Production of a Patriot: The Rest
For most of the next year, an economic boom calmed the situation until Parliament attempted to assist the cash-strapped East India Company by giving the company a monopoly on tea in the colonies. This cut the colonial merchants out of tea transactions. In what became known as the Boston Tea Party, a mob of Bostonians broke open a massive shipment of tea and emptied it into Boston Harbor. In 1774, an irate Parliament passed a series of laws designed to punish Boston and deter other colonies from further rebellion. In the colonies, these laws became known as the Intolerable Acts. Among them was the Boston Port Act, which simply closed the city’s harbor. For a port city, this was a devastating economic punishment. Without access to the sea, Boston’s economy was crippled. As winter began, the citizens of Massachusetts would be hard pressed to buy food as the supply plummeted and prices soared.
If there was any chance of the British retaining Greene’s service in the impending struggle, Parliament lost it with the Intolerable Acts. Greene, whose letters only two years ago never mentioned politics, now employed “language that Samuel Adams would have enjoyed.”9 Nathanael was now an unabashed patriot. Greene backed up his rhetoric with action. He helped lead a drive to collect money in his area and signed petitions denouncing the Intolerable Acts. His personal donation was the second greatest collected for donation to the citizens of Boston.10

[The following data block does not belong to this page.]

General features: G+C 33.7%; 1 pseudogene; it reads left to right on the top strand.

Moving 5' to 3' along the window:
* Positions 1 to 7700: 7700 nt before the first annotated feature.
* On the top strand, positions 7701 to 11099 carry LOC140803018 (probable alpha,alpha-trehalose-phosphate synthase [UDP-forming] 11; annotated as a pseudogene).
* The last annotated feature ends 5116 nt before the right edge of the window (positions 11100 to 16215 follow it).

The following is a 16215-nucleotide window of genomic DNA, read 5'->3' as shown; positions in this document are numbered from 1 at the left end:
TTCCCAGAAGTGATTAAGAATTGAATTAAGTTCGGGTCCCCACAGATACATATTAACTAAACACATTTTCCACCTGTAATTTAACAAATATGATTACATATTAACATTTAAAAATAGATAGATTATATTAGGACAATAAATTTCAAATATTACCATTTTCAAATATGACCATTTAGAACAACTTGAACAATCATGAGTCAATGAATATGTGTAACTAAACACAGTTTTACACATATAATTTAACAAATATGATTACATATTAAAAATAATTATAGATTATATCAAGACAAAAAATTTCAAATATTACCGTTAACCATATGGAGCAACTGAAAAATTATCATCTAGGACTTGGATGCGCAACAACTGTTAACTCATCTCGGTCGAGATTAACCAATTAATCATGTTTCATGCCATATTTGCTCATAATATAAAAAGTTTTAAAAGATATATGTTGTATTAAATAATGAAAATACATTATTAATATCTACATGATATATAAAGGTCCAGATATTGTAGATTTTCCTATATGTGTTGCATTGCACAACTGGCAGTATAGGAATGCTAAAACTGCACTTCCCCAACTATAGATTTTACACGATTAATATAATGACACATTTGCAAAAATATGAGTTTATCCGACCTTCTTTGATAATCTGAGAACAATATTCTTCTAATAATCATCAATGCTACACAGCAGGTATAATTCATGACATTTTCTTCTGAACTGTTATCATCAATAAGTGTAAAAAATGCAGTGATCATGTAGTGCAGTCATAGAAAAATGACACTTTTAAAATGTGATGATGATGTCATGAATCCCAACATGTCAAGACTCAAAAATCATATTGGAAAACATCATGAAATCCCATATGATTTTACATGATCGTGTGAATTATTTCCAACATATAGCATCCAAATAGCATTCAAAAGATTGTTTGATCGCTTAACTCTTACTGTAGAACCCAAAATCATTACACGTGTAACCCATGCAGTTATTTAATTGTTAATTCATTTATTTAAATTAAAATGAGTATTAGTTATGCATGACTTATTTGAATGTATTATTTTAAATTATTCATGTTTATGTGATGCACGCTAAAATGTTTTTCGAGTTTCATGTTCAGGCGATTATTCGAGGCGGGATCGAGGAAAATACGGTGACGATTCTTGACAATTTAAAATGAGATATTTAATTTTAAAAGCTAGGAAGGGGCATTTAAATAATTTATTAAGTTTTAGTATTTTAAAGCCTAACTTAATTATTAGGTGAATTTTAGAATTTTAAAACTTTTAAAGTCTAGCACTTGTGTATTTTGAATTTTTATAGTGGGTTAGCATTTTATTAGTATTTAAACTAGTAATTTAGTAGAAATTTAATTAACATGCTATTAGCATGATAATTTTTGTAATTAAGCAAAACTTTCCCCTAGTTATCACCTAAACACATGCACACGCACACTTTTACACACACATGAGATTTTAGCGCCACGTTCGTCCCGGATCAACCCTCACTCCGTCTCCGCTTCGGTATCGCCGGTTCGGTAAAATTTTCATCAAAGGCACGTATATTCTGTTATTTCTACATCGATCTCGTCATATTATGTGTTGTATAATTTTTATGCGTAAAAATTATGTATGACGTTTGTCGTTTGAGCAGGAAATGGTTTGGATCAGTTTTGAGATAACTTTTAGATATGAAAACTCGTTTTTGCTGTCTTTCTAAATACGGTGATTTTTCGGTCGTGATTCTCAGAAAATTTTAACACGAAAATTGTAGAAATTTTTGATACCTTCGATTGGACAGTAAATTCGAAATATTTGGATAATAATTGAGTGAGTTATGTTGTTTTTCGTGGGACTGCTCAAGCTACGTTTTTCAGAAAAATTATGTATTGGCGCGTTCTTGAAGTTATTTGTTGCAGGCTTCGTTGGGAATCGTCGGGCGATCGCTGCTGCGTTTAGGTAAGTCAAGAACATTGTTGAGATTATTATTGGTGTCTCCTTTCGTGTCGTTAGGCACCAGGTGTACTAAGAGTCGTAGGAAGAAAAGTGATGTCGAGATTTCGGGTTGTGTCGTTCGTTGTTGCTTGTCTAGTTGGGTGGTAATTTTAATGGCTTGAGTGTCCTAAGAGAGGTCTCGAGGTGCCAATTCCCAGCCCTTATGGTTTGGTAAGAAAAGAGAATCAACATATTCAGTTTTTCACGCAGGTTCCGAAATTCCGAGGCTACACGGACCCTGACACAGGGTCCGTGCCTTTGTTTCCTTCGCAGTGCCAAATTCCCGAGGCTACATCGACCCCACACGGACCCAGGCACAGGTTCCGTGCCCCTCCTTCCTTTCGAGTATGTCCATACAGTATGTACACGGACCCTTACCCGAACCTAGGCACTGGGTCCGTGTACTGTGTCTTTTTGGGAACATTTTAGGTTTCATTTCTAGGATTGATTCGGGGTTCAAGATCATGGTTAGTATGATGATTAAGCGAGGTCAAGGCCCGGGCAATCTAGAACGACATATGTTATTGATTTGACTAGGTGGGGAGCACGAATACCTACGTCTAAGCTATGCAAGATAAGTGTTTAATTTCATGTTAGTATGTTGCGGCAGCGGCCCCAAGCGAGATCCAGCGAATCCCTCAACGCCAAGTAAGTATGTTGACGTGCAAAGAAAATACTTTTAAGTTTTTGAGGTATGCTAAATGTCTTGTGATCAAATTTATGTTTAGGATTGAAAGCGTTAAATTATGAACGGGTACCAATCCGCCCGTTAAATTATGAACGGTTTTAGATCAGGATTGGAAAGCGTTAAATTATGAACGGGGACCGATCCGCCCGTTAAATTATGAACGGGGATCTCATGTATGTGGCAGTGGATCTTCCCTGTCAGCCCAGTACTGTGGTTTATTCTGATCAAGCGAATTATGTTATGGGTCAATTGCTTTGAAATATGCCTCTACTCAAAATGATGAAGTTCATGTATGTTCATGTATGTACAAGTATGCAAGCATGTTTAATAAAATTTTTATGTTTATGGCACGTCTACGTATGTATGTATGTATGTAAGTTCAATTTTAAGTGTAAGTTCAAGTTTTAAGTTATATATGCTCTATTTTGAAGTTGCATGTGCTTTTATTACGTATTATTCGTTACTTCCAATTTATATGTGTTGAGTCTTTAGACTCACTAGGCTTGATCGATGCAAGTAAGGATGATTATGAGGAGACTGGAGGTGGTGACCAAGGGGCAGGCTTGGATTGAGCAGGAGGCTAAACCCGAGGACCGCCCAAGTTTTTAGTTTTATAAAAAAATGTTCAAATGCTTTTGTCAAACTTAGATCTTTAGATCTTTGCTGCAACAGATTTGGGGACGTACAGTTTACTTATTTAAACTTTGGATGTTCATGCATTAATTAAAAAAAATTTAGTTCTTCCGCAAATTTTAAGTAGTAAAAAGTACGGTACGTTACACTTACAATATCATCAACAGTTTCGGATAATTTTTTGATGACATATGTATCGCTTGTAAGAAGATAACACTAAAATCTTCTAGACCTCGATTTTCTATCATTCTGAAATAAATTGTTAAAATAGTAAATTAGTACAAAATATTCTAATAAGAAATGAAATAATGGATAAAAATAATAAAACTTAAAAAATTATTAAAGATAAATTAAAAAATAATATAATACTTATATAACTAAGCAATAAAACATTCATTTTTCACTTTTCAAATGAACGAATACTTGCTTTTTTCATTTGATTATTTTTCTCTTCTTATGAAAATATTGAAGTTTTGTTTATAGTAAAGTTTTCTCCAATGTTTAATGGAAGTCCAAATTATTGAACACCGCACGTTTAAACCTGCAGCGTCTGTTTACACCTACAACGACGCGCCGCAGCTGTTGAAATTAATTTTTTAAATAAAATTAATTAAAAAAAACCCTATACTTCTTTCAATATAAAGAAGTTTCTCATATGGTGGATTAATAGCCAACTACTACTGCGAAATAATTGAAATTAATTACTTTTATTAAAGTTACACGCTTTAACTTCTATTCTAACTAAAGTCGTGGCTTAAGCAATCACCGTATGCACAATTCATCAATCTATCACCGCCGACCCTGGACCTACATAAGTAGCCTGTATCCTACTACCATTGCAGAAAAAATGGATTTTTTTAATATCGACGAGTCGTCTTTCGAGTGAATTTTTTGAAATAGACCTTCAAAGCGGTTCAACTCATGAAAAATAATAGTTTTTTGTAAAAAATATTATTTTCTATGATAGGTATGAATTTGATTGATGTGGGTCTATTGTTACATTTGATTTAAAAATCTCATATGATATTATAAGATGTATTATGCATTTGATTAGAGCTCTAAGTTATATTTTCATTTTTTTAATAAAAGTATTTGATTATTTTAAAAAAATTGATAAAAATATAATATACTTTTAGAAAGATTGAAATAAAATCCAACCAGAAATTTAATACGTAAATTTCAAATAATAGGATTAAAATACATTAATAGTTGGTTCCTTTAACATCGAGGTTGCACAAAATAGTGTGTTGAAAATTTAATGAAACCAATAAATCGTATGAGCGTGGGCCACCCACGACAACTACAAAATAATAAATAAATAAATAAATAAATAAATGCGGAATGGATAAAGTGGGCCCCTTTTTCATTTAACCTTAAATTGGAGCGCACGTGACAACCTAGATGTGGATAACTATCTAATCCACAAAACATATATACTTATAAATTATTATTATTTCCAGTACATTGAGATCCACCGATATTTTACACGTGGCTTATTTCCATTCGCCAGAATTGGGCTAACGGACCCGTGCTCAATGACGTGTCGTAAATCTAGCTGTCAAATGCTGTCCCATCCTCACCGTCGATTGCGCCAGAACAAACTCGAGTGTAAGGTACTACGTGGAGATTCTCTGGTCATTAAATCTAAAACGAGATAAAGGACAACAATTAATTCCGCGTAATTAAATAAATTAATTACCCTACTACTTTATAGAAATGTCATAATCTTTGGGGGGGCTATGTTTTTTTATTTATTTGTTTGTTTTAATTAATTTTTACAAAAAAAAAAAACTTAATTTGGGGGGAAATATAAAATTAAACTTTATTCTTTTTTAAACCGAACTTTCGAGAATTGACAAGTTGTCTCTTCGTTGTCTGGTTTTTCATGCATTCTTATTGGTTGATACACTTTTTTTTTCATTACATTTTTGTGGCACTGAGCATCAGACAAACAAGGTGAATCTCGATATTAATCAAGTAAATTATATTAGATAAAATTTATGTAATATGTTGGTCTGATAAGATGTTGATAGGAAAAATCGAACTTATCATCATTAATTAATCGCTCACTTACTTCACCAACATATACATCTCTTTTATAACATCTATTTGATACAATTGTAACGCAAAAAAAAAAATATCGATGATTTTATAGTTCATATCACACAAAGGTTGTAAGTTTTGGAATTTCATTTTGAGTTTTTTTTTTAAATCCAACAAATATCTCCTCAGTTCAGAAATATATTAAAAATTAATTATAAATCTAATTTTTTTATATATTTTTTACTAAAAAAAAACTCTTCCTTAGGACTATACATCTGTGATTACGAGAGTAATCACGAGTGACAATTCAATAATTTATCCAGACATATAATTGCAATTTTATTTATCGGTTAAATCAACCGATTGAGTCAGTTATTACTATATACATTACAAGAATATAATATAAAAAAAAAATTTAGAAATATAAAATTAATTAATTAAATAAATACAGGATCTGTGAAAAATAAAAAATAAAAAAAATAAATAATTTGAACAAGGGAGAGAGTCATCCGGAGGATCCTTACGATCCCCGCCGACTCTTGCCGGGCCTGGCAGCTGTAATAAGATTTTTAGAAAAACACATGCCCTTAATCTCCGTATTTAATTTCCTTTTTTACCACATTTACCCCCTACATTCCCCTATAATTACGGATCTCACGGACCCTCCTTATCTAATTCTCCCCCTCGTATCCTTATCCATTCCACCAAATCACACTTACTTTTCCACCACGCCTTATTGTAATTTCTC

There is one more element to Nathanael Greene’s evolution as a patriot that might be argued. In his analysis of colonial political philosophy, Bernard Bailyn makes a strong case that the idea of conspiracies had so completely permeated colonial political thinking that there was little doubt in colonial minds that Parliament was purposefully and methodically stripping them of their rights.11 While there is no literature suggesting Nathanael was a propagator of these theories, later events would suggest he was prone to believing conspiracy theories.
During the Continental Army’s winter at Valley Forge, criticism of George Washington reached its zenith. Generals Thomas Conway and Thomas Mifflin criticized the Commander-in-Chief’s military decisions, and were joined by politicians such as John Adams, Richard Henry Lee, and Benjamin Rush. They hoped to replace him with the “hero” of Saratoga, Horatio Gates. This movement, which eventually became known as the Conway Cabal, caught Washington between a revived Board of War, filled with political enemies, and Thomas Conway, who was the new Inspector General of the Army.12
Although historians still do not agree whether or not the Conway Cabal was a full-fledged conspiracy, there was little doubt in Greene’s mind.13 He took up a ferocious letter-writing campaign attacking all three disaffected generals. He knew that if his beloved mentor Washington was replaced, his own replacement would not be far behind. Eventually, the conspiracy collapsed, and Washington emerged from the event stronger than ever. In the rash criticisms of his fellow generals, Greene showed that he was rather susceptible to conspiracy theory, and probably believed everything that the Declaration of Independence later suggested about the King’s schemes.